Patients with psychiatric diagnoses who undergo colorectal cancer surgery may be at increased risk for postoperative complications and readmission within 90 days, but psychiatric treatment prior to surgery may help to reduce these risks, according to a study published Tuesday in Psychiatric Services.
“Mental health problems among surgical patients remain understudied, but data suggest that they may represent an underappreciated risk factor for poor preoperative outcomes and that they may be responsive to preoperative treatment,” wrote Chelsea G. Ratcliff, Ph.D., and Nader N. Massarweh, M.D., of Baylor College of Medicine in Houston and colleagues.
The researchers used data from the Veterans Health Administration’s Patient Care Services database, which captures health care encounters, and the U.S. Department of Veterans Affairs Surgical Quality Improvement Program, which measures and provides feedback on the quality of surgical care before and after surgery. From 2000 to 2014, 58,961 patients underwent colon or rectal surgery for colon or rectal cancer.
In total, 15.3% of the patients had a psychiatric diagnosis before surgery, the most common of which were substance use disorders, depression, posttraumatic stress disorder, and anxiety. Of those patients, 49% received no psychiatric treatment in the 30 days before surgery.
Findings include the following:
- Patients with psychiatric diagnoses who received no psychiatric treatment or only medication treatment had a 7% to 17% increased risk for postoperative complications compared with patients with no psychiatric diagnosis.
- Patients who were treated with medication only had a 4% increase in length of stay relative to patients with no psychiatric diagnosis. Length of stay did not differ between patients with psychiatric diagnoses who received psychotherapy only, both medication and psychotherapy, or no treatment and patients with no psychiatric diagnosis.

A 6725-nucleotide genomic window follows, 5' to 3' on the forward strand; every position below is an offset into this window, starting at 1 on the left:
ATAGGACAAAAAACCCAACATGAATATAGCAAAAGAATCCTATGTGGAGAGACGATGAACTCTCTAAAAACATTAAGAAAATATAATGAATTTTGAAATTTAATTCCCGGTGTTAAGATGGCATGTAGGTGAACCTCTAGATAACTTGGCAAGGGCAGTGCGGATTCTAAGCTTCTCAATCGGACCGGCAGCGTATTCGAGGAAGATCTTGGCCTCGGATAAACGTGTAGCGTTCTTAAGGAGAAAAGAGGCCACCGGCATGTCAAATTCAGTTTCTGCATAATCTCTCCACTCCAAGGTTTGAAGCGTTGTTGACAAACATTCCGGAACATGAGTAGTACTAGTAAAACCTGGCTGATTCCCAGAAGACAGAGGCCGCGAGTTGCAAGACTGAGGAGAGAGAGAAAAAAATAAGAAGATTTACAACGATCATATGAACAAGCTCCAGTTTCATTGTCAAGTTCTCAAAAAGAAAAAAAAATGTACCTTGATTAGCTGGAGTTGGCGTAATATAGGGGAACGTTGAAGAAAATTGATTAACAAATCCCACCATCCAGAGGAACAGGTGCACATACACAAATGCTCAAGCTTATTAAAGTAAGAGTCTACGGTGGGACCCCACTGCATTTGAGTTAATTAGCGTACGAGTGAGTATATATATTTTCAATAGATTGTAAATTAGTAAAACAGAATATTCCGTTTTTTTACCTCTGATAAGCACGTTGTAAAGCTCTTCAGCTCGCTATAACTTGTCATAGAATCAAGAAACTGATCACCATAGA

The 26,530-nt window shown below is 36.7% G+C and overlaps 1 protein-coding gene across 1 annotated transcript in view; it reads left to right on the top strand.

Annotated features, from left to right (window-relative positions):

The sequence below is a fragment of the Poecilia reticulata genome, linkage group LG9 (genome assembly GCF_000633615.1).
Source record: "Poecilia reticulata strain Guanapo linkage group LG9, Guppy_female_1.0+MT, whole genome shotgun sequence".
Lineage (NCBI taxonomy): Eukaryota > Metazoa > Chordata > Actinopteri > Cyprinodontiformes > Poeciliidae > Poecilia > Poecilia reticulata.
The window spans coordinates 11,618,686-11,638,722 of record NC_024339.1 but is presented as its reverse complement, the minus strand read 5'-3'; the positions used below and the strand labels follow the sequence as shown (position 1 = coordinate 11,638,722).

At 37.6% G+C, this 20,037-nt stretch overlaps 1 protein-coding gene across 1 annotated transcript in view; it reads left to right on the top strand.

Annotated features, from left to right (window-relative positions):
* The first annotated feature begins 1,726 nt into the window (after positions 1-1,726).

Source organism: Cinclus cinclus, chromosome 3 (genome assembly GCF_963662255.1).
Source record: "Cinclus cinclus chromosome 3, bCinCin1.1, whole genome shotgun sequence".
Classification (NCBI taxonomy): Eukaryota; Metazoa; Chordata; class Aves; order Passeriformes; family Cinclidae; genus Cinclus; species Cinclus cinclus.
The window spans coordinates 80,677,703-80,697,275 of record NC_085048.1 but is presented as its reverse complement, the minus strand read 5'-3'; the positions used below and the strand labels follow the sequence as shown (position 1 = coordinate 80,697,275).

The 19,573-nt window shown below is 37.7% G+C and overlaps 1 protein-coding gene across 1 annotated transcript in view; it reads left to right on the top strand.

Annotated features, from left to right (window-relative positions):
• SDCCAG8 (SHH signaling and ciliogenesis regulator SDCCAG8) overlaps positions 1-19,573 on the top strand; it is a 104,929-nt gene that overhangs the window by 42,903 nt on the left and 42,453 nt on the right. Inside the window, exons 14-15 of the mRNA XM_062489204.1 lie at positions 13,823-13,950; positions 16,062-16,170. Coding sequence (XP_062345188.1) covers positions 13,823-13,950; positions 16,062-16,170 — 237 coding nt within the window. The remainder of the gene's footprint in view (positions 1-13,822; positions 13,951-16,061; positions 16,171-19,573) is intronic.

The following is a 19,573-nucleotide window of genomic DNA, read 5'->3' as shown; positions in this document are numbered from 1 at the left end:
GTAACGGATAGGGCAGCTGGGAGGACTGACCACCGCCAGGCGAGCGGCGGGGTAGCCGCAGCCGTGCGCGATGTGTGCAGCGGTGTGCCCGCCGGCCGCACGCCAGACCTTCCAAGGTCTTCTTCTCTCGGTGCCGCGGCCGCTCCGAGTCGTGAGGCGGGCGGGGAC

- Patients with a psychiatric diagnosis who received only psychotherapy treatment or both medication and psychotherapy did not significantly differ from patients with no psychiatric diagnosis in terms of complications.
- Substance use disorders were associated with an increased risk for postoperative complications; depression and psychotic disorders were associated with longer length of stay; and depressive, posttraumatic stress, and substance use disorders were associated with an increased risk for 90-day readmission.
“[T]he findings of this study suggest that the risk associated with a psychiatric diagnosis may partially depend on preoperative mental health treatment,” the authors wrote. “Careful screening for mental health concerns during preoperative appointments may help identify patients at risk for postoperative complications and readmissions.”
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